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So you want to be a pilot?

 

When Boeing speaks, the airline world generally listens. So when this manufacturing giant recently said airlines will need an average of 23,330 new pilots per year from 2010 and 2029, it was time for an awful lot of ears to prick up.

Traditionally, such a shortfall means that the major airlines cherry pick the pilots they want from regional airlines and from the very best graduate pilots. This in turn means excellent job opportunities with smaller airlines for suitably qualified graduates. It will also mean that Flight Training Organisations (FTOs) across the globe will be looking forward to a glut of applicants. So, how to make the most of this opportunity? Well, the first thing is to get a Class 1 medical. With that in the bag, there are two training routes: the integrated route and the less financially-draining but equally professional and rewarding modular route.

 

The integrated route

 

The integrated route involves a full-time course of study, generally lasting around 14 months. This takes a student from complete beginner to a position where they are ready to take up a role as a pilot ready to work for the airlines. The main advantage is that a student enters an intense course of study within a dedicated and well-equipped training facility, surrounded by like-minded students and often with links to leading airlines. What’s more, if your goal is to take your first flying role with British Airways, this airline will only employ low-hour graduates straight from selected FTOs who have come through the integrated route. (Having said that, BA will consider all suitably qualified pilots, from either the modular or integrated routes, once they have gained suitable experience with another airline.)

Being a full-time student means your progress can be monitored at each stage of training, giving you every opportunity to make the most of your investment. Should you fail your ground exams and flight tests during your training (and this is exactly the same whether you’ve chosen the integrated or modular routes) while the chance does exist to retake them, airlines do look more favourably on graduates who have passed first time and with top marks. So it really is worth getting your head down, working hard and accepting all and whatever help and advice is available.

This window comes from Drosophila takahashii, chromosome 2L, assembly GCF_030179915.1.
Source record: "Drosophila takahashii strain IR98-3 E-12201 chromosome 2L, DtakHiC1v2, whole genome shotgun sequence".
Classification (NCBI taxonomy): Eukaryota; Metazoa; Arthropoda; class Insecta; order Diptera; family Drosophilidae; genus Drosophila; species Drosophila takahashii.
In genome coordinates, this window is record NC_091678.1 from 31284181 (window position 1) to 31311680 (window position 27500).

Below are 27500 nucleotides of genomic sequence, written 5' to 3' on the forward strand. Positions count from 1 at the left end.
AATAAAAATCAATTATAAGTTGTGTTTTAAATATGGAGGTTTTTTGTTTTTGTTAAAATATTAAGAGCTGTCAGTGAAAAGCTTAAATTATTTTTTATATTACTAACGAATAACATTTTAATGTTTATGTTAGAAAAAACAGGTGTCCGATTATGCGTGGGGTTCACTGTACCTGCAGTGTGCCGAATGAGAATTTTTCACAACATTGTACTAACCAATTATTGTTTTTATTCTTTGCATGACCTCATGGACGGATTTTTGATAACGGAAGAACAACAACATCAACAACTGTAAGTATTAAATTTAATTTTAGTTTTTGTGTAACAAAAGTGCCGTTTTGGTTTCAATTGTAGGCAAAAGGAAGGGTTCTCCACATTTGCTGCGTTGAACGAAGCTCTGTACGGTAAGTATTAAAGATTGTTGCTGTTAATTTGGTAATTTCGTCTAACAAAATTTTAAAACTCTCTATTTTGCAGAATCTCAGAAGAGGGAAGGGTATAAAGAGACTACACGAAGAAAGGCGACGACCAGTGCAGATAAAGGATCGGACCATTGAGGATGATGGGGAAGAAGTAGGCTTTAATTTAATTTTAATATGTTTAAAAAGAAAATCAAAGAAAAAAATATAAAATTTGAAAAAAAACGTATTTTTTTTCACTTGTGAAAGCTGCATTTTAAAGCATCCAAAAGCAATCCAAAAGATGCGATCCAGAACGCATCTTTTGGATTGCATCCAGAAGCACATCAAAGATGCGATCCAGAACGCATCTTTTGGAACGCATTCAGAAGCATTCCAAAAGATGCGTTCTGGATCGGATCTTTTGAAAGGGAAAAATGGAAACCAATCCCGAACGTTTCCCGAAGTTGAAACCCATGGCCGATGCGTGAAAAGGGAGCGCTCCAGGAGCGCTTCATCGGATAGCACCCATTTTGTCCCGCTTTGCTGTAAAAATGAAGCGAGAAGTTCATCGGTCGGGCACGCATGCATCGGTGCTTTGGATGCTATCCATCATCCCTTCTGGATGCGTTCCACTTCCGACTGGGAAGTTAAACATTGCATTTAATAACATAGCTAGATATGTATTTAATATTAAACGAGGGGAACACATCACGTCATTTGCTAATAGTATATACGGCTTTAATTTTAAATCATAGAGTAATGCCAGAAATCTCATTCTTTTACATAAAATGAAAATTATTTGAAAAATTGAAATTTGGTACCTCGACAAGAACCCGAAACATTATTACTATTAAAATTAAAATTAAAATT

While many of these aspects of your training are completed as part of a curriculum that has been set by the CAA, it’s the specific character, location, cost and presentation of each FTO that will help you decide which is the best suited for you.

The training itself can be split into specific modules, which typically run like this.

The ATPL ground exams – for many, the most demanding part of the training. You’ll need to pass 14 exams covering subjects such as navigation, flight planning and aviation law.

Flight training – the fun bit. A majority of this may well take place overseas, often in the USA, which offers cheaper flying and better weather.

Night Qualification – your first additional qualification, allowing you to fly, as you would expect, at night.

Commercial Pilots Licence – the CPL is a basic requirement to be allowed to fly for financial reward. This is a major stepping stone towards a career in the airlines. You need a minimum of 150 hours of flight time to get this far, with flying more complex aircraft with retractable undercarriage and variable-pitch propellers.

Multi-engine rating.

Instrument Rating – the most demanding of the flying skills, flying solely with reference to the aeroplane’s instruments.

Multi-Crew Co-operation – learning to work as a team, a requisite for the majority of professional pilots.

With all of this successfully completed, you’ll have what is known as a frozen ATPL. The ‘frozen’ part refers to the fact that you’ve passed the required theory part of the Airline Transport Pilots Licence; to ‘unfreeze’ it you’ll need to have a total of 1,500 hours flying time logged. You’ll also need a type rating, basically the result of a course of training undertaken that is individual to each type of aircraft, e.g. a Boeing 737-400. At present, with more pilots than jobs, you might well have to pay for your own type rating, particularly in your first job, at a cost of between £20,000 and £30,000. However, as your experience increases, you can generally expect future type ratings to be paid for by your employers.


The modular route